- Business and Employment
5 Tips for Overcoming Objections in Sales
You sell every day.
While I am no cold call salesman, there are times when all of us have to sell something. It may be simply selling yourself or your abilities to gain a job. It might be tickets for a civic raffle. Or it may be selling your house or car or used bike. Persuasion or "getting your way" is selling. While I don't recommend throwing yourself on the ground and screaming until you get what you want, that's option you can always try.
Step One -- Analyze the Situation
The first thing you have to do is figure out exactly what you are selling. While this sounds simple, what exactly are you selling when you're asking for a raise? If you're selling Girl Scout Cookies, it's not just about the cookies, is it? Think about as many aspects of the issue as you can--good things and bad.
Step Two -- Benefits vs. Features
Features are things like: our new all-season tire has more sipes than the competition. No one knows or cares what a sipe is. They also have no clue what it does. You'll never sell a set of tires based on the number of sipes. However, if you present it as, "The new tread design has increased grip during wet or snowy conditions," you've just said the same thing. Oh, and sipes? They're the little grooves cut into the tread blocks. Some features may not even give a benefit. At least, not something that your potential customer will see or understand.
Stuff about selling.
Step Three -- Tell the Truth
While you may think that there's a sucker born every minute, you may be the sucker. Lying to sell something may pay off in the short term, but it is not sustainable. Sooner or later your customer discovers that you lied. As soon as they make that discovery, they are no longer your customer; they've become your victim. While some may be embarrassed and never talk about what happened, others will.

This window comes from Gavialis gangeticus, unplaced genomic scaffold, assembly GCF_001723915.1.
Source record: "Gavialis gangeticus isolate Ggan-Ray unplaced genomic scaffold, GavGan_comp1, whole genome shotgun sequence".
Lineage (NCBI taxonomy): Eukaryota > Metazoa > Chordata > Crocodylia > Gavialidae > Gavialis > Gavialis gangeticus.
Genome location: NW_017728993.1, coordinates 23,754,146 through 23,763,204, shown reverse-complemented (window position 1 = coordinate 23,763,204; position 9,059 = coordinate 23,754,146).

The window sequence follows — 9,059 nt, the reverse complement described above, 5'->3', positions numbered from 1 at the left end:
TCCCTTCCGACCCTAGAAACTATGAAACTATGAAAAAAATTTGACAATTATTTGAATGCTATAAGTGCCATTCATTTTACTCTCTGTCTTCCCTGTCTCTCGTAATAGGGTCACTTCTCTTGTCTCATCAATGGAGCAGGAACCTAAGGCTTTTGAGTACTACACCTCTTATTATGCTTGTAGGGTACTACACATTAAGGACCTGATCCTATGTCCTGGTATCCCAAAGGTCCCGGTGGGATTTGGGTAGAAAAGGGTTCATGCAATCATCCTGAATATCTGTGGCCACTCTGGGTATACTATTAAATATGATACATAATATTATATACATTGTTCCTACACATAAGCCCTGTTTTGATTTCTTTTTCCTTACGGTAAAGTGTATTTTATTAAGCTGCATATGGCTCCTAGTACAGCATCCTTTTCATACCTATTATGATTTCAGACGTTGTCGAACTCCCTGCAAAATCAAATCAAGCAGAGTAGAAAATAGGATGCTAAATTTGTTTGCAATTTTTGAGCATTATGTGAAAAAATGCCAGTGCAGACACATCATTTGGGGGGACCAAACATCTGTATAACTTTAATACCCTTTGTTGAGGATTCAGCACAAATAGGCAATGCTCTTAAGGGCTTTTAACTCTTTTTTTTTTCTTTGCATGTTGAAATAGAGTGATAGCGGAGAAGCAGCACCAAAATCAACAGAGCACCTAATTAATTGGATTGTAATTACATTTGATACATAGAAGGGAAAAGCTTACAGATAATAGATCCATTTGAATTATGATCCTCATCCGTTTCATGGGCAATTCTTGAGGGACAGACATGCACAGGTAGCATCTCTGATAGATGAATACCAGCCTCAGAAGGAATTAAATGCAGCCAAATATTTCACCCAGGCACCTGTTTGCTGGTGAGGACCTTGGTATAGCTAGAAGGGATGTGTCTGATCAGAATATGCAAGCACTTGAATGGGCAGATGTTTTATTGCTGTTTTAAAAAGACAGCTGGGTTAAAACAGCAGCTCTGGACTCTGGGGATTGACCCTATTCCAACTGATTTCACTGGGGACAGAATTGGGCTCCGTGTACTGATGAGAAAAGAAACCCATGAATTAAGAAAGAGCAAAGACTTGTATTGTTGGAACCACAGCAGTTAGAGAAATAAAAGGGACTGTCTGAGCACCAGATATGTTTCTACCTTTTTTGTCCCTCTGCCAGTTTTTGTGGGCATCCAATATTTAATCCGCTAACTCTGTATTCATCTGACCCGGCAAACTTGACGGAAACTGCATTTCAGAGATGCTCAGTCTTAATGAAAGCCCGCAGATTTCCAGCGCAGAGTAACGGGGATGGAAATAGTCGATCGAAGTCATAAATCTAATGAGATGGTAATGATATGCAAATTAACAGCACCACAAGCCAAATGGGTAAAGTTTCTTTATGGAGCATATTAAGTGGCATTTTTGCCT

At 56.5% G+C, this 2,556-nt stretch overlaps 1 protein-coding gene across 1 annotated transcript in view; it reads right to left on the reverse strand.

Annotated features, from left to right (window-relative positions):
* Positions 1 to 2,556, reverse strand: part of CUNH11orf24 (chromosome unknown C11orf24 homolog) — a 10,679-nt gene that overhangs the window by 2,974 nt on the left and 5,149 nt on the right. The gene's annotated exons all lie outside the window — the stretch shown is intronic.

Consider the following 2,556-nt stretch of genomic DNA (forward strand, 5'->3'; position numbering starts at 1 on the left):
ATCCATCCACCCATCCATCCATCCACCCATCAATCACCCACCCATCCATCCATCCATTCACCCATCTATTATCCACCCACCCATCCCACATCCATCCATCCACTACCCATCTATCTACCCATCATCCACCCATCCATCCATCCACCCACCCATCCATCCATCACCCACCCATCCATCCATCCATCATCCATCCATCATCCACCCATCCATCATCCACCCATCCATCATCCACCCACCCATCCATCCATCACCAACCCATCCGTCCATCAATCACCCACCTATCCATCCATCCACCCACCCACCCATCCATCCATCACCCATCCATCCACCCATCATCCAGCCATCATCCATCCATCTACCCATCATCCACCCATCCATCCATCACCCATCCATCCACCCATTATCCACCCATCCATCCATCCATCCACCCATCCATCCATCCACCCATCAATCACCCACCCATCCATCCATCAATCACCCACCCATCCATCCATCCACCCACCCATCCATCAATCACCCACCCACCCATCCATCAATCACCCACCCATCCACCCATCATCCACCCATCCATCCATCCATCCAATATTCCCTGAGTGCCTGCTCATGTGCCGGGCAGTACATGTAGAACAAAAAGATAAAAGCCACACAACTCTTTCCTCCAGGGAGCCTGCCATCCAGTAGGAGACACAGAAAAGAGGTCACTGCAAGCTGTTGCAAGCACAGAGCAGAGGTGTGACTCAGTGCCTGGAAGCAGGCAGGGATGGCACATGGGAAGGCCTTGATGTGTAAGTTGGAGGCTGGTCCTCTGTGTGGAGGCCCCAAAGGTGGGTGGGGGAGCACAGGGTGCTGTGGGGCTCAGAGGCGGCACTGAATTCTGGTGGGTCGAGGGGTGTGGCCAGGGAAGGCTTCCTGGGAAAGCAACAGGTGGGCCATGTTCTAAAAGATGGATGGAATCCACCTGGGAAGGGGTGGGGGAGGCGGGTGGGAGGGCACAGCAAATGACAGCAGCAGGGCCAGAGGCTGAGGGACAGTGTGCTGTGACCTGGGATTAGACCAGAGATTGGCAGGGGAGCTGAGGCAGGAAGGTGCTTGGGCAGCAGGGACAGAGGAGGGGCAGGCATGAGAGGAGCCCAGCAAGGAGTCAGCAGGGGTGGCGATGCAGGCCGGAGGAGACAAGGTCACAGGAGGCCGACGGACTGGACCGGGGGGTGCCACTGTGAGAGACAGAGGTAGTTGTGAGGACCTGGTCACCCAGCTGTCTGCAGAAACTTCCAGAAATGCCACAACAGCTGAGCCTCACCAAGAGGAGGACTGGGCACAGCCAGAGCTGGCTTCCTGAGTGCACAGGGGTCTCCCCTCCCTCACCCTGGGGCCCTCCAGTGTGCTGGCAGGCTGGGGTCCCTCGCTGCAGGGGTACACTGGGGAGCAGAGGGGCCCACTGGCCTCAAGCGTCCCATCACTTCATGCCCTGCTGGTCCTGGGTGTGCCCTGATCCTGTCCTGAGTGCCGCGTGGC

Step Four -- Put Yourself in Their Shoes
If you don't believe in your product, it's hard to sell. You have to sell it to yourself first. I worked in commission sales and did fairly well, but it was because I sold the customers what they needed. If you oversell or undersell, you do your customer a disservice. Evaluate their needs and offer them the best option. If you were them, what would you do? It works in politics as well as peanuts: see what their goal is and help them reach it.
Step Five -- Compromise as Needed
Not every situation needs a compromise. Some situations do break down into binary yes/no situations. However, when there is a middle ground go to it. What you are trying to do is make a resolution where everyone is happy. You want a 5% raise, but your boss wants to give you 1%. Are you going to walk out if you don't get your 5%? Or will you settle for 2.5% or 3%? You may not get exactly what you want, but you've gotten closer.
When I have to make some sort of sales effort, I find it best to outline my "talking points" ahead of time. These are my benefits. I try and put myself into the shoes of my customers and come up with common objections. I take those objections and try and build reasonable solutions to them. You are never going to sell everybody. If you can merely convince them that you're making an honest effort, it may help them change their position over time.